From: Peter Dimov (pdimov_at_[hidden])
Date: 2001-08-31 05:08:04
From: "William Kempf" <williamkempf_at_[hidden]>
> >You need to remember whether 'join' was called anyway (for the
> >So you can easily avoid the undefined behavior.
> Only if you retain the strict rules about adoption.
I stated about three times that this will be, indeed, the case, and adopted
threads will still invoke undefined behavior when joined.
> I realize that you want
> to make adoption fully undefined behavior,
This is not being discussed in this subthread. ;-) In this subthread,
adoption works as you've defined it to work. Fifth time: adopted threads
invoke undefined behavior when joined.
> It's not really a general question. Obviously all operations on the
> object must be thread safe (and they will be). The only one that can be
> questionable is "join", but this operation is thread safe simply because
> it's undefined behavior to call it more than once.
Exactly. Obviously all operations on the thread are thread safe, but join is
not. I don't see any specific reasons for this inconsistency.
> >> >case 3: access serialized, subsequent joins have no effect. Well
> >> >behavior. Both threads join x.]
> >>Actually, only one thread "joins x", by very definition of "join" ;).
> >The definition of join is:
> >Effects: The current thread of execution blocks until the initial
> >of the thread of execution represented by *this finishes and all
> >are reclaimed.
> >Postcondition: *this is non-joinable.
> >Both threads join x, by this definition. You can't detect from a
> >program how many threads joined x simultaneously. (Ignoring the
> >vs adopted-non-joinable issue for now.)
> OK, we need to make the Boost.Threads documentation more clear here. The
> term "join" differs from "wait" in that a "join" actually reclaims the
> thread resources mentioned in the above definition. Only some of the
> resources are reclaimed when the thread ends (implementation defined), the
> rest are reclaimed only when "join" is called or the thread is "detached"
> the destructor (and the thread has ended). You can't "join" twice because
> this act reclaims the thread resources and you can reclaim the resources
> only once.
Join doesn't reclaim resources by your definition -- which is correct, in my
opinion. Join blocks until resources have been reclaimed, which is not the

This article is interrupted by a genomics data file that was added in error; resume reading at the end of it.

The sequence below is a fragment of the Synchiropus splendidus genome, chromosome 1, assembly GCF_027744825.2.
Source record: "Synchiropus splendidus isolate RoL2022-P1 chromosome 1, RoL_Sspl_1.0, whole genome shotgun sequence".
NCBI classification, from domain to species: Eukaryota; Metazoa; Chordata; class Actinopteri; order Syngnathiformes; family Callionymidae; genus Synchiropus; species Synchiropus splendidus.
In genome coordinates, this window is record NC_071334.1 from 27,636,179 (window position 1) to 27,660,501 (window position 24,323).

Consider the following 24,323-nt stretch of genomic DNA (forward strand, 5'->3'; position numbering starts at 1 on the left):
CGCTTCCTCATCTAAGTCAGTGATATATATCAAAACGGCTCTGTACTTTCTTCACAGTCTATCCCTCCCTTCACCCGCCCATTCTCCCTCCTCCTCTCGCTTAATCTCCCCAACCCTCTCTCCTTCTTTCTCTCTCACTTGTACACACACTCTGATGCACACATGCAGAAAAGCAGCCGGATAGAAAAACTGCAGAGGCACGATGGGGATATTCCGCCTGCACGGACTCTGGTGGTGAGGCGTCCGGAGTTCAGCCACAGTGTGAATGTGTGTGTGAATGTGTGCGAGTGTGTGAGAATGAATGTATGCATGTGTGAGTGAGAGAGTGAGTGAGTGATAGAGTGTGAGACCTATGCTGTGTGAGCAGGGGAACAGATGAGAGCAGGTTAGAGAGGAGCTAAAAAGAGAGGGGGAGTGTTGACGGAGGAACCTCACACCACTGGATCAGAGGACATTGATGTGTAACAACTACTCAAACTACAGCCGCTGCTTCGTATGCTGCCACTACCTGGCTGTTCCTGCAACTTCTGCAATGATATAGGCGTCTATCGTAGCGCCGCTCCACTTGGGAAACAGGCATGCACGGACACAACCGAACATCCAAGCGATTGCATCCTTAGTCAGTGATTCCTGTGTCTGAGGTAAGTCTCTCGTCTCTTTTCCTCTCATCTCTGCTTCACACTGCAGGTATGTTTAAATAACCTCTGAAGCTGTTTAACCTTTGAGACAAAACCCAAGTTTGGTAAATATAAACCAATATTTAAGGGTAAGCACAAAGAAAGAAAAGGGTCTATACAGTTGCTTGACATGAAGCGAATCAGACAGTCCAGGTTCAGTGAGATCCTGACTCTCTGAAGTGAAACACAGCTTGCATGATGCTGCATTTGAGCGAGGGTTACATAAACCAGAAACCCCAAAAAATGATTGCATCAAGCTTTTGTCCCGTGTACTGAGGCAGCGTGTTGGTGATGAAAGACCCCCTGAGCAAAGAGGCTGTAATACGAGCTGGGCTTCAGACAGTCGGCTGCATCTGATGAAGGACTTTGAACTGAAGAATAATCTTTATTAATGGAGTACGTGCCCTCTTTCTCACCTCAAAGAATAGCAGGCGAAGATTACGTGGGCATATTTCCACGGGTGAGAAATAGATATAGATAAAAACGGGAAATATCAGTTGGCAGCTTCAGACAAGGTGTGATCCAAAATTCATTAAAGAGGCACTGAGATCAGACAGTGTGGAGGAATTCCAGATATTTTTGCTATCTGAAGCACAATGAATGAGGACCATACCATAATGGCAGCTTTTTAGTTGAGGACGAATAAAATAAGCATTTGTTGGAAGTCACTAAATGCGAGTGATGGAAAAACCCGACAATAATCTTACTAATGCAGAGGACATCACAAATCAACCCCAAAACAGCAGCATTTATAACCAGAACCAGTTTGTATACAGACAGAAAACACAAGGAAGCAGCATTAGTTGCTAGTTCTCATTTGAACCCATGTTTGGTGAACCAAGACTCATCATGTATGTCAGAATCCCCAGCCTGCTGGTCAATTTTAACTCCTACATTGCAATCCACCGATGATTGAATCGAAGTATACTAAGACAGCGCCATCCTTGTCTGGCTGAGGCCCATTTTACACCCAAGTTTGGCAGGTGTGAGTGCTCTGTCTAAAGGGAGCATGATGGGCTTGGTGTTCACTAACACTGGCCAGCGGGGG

same thing -- and allows you to fully implement thread safe joins. (The
resources would have been reclaimed even without a join, so it's not 'join'
We're in the context of case 3 here. Join is serialized. The second join is
a no-op, which conforms, since the resources have already been reclaimed by
the first join. Both joins satisfy the definition. When they return, the
resources have been reclaimed.
> As for the assertion that "you can't detect from a conforming program how
> many threads joined x simultaneously", this is simply not true, since a
> conforming program CAN'T call "join" more than once, no matter what
> thread(s) it's called from.
We're in the context of case 3. A conforming program can call join mutliple
times, from different threads, and every single call to join conforms to
> >I don't see why this complicates thread adoption; it's a separate issue.
> >Joining an adopted thread will invoke undefined behavior, as usual.
> In a conforming program you can not tell if a thread is "adopted" or not
> when you call "current" (or in our case the default constructor).
Your current design always adopts on default construction, does it not? Even
for threads that've been created by the library. I don't see the issue.
Calling 'join' on a default-constructed thread object is undefined behavior,
You could even go further and separate the two thread classes, avoiding the
undefined behavior altogether. boost::adopted_thread will simply not have a
> >As for the overhead... what overhead? Join blocks for an indeterminate
> >amount of time anyway; and the second join is undefined behavior by the
> >current specification so there's no added overhead here either.
> If a second "join" is undefined behavior, like it is in the submission,
> there is no overhead. You were arguing for a second "join" to be, in
> effect, a no-op instead of undefined behavior, and this would add overhead
> since you'll have to synchronize access to some state that indicates
> the thread has been joined already or not. This means additional state
> (memory/resource overhead) as well as making the (indeterminate) blocking
> time even longer for the initial call to "join".
What a terrible overhead would that be. Definitely unacceptable. ;-)
On a more serious note, you can't avoid the synchronization objects for the
state when you expand the design, and the time overhead for the first join
will be unmeasurable.
This is a general problem with these discussions. We have something (the
current design) and we try to talk about it but we also try to foresee how
it'd look in the future when the additional functionality is added, and
everyone sees slightly different things.
-- Peter Dimov Multi Media Ltd.
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